FRANKFURT (Reuters) – Felix Hufeld will leave the helm of Germany’s financial watchdog BaFin after coming under pressure for failing to spot wrongdoing ahead of the collapse of the payments company Wirecard.
“The Wirecard scandal has revealed that Germany’s financial supervision needs a reorganization,” the finance ministry said in a statement.
The acknowledgement of problems was a fresh indictment of Germany’s supervision of a company that began by processing payments for gambling and pornography before becoming a star of “fintech” – financial technology – and finally Germany’s biggest fraud case.
The finance ministry said the decision to replace Hufeld was mutual and came ahead of the results of a ministry examination of a restructuring of the agency to be presented next week.
Calls for Hufeld’s resignation came to a head on Thursday after BaFin reported one of its employees to state prosecutors on suspicion of insider trading linked to Wirecard, shortly before the firm folded.
Hufeld said in the ministry statement that BaFin had grown in significance and relevance during his six years as president. “Now there are other tasks to tackle,” he said, wishing his successor the best.
In a separate statement, Bafin said the executive director of its securities supervision, Elisabeth Roegele, would also step down by mutual agreement to make way for a new leadership.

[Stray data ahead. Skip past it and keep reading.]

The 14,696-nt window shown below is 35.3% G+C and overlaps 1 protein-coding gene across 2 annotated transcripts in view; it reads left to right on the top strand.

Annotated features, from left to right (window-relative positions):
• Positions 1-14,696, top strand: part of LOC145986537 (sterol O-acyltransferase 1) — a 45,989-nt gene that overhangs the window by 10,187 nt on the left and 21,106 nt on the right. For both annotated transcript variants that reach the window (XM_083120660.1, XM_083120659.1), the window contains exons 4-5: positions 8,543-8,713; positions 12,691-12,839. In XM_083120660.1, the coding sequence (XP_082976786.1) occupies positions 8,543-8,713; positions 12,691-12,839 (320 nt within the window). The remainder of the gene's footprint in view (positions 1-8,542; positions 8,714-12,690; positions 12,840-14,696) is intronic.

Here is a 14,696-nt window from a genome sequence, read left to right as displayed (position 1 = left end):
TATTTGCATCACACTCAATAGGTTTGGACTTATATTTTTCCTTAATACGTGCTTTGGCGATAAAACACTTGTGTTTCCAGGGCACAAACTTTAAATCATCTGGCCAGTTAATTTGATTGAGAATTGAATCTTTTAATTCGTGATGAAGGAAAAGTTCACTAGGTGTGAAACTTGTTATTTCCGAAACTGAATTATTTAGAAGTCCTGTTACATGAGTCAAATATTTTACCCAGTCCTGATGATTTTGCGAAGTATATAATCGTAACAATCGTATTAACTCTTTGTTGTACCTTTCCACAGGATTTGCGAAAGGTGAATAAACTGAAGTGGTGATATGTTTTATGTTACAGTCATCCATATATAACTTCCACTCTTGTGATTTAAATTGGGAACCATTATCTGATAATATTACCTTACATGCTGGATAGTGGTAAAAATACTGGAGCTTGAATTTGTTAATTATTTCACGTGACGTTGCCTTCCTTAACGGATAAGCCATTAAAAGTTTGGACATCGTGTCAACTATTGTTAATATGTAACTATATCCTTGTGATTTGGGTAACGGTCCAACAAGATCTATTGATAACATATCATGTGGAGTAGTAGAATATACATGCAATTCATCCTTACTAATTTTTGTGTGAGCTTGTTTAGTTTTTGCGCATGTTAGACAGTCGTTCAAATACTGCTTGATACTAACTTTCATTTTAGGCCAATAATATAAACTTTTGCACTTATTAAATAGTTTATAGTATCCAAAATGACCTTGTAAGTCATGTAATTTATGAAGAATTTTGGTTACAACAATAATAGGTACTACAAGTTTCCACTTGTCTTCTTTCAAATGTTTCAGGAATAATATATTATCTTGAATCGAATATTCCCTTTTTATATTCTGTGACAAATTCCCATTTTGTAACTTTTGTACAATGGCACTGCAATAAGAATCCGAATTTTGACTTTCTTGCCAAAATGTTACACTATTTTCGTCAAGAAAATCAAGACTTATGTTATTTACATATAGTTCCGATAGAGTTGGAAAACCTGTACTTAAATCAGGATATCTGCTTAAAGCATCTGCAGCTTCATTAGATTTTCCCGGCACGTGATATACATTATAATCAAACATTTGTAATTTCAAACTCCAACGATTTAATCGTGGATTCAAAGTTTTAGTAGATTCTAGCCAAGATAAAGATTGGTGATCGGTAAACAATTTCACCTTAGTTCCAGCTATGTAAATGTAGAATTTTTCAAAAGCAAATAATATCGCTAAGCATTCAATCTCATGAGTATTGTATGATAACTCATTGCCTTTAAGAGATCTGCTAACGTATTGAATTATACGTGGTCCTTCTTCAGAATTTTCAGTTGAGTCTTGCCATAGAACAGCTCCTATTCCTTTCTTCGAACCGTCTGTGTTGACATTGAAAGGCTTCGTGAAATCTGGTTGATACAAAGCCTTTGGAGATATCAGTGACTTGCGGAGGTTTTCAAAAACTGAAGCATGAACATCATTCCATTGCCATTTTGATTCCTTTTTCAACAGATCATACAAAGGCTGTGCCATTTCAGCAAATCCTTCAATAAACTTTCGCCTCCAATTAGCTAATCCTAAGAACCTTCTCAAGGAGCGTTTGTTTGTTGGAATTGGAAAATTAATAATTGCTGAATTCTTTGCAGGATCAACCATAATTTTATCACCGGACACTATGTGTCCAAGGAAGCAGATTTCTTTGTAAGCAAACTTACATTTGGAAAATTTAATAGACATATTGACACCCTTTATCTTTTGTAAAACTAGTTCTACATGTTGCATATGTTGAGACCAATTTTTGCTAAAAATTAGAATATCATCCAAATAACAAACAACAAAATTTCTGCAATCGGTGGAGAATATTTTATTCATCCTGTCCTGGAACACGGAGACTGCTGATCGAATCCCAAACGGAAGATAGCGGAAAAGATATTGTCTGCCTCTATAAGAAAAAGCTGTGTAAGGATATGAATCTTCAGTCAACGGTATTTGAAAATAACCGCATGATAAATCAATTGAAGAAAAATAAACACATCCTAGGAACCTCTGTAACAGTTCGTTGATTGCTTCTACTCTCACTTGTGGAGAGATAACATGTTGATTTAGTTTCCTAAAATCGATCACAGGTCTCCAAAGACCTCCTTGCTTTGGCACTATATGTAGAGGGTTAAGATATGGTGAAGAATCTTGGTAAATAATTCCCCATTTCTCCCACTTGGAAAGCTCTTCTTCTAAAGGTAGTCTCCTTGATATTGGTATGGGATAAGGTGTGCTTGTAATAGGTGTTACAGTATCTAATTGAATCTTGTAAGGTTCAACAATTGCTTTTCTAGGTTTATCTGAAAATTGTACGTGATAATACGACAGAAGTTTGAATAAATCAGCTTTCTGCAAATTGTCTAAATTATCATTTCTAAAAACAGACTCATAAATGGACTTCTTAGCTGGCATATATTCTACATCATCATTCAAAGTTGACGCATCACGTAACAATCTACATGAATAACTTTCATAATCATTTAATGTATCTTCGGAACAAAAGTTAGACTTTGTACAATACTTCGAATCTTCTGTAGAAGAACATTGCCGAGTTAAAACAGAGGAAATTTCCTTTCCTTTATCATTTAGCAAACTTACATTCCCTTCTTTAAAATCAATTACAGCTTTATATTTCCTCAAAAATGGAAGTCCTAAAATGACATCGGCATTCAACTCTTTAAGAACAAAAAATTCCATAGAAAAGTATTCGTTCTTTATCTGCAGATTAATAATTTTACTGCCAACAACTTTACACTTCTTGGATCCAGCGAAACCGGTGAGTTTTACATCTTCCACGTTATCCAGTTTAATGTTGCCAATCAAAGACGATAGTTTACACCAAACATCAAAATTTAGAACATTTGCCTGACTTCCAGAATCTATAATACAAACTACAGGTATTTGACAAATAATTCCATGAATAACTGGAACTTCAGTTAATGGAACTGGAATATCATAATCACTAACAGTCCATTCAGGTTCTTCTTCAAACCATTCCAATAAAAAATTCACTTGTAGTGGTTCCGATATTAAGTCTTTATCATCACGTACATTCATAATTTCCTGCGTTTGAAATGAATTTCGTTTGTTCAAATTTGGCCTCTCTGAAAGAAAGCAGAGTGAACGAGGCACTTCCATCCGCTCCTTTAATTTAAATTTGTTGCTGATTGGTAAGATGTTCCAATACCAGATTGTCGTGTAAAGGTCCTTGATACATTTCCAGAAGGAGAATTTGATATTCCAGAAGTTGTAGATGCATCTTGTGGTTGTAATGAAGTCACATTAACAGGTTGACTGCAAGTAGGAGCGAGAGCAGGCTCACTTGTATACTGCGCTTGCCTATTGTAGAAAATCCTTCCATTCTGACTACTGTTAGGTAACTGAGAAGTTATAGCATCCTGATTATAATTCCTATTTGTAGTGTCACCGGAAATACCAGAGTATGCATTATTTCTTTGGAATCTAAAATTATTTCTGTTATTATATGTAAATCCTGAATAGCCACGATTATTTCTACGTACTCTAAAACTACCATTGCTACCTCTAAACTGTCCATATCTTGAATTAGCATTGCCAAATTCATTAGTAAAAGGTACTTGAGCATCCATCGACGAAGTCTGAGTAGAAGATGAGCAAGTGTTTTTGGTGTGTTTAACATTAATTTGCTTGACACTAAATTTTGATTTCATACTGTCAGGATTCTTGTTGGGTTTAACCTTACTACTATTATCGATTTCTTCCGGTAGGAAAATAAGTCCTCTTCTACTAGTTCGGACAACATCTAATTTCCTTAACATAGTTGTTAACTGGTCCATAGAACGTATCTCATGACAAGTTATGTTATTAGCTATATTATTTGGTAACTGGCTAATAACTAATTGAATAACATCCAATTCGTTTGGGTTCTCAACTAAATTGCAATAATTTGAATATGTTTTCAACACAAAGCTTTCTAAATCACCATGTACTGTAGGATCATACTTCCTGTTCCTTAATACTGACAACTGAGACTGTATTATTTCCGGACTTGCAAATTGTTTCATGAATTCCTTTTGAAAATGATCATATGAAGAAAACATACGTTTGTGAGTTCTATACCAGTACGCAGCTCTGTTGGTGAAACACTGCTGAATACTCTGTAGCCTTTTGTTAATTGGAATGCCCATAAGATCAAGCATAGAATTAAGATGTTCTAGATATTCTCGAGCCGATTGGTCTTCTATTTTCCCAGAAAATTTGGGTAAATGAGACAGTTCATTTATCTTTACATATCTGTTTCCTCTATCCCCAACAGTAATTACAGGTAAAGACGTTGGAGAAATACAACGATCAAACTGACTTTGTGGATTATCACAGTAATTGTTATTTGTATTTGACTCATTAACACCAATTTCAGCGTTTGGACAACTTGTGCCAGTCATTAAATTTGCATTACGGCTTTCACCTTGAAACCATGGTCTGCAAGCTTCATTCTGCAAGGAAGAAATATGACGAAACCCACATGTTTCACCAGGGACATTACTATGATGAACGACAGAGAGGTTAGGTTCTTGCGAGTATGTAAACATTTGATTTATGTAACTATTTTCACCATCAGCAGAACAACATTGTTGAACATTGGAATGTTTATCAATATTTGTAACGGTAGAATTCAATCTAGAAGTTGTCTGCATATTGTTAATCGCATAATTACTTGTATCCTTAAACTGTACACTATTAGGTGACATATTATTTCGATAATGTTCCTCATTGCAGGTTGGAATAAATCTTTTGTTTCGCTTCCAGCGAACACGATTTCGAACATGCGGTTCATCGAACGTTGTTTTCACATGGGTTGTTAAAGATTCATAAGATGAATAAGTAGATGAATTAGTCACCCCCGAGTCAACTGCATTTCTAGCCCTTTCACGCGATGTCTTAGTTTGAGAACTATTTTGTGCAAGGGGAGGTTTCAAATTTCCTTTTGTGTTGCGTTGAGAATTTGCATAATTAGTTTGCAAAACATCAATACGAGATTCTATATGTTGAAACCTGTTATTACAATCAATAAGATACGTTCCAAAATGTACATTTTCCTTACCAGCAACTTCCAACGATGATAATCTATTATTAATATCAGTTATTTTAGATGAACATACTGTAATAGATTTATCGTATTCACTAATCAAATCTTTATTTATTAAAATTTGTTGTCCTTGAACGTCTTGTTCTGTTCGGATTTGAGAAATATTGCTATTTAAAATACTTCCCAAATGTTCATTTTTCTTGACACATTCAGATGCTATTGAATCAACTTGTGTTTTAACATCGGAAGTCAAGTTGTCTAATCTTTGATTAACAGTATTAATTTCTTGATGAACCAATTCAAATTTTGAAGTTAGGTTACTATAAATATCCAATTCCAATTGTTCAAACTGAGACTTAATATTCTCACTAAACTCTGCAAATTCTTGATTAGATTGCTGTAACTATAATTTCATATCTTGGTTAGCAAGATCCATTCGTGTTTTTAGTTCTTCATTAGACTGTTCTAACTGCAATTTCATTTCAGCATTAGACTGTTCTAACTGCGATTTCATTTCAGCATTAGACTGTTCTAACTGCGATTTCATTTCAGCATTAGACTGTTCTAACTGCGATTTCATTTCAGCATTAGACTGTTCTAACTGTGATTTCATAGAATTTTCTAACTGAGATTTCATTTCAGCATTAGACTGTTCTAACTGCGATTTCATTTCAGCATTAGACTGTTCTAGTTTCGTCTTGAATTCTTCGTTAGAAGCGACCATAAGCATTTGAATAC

BaFin declined to comment further.
Olaf Scholz, Germany’s finance minister, has also been criticised because he is responsible for BaFin.
Fabio de Masi, a German lawmaker who is participating in a parlimentary inquiry into Wirecard, said Hufeld’s departure was “long overdue”.
“It can’t be explained why Mr. Scholz waited weeks and months to make this decision,” de Masi said.
Hufeld is expected to stay at the helm until March 31 to ensure an orderly handover to new leadership, two people with knowledge of the matter said.
Allegations of fraud at Wirecard had swirled for years, though BaFin and German prosecutors long focused their investigations on the investors and journalists who had highlighted irregularities.
As the company edged towards collapse, BaFin staff bought and sold its shares in ever higher volumes.
(Reporting by Tom Sims and Patricia Uhlig; Additional reporting by Ludwig Burger; Editing by Kirsti Knolle, Frances Kerry and Alison Williams)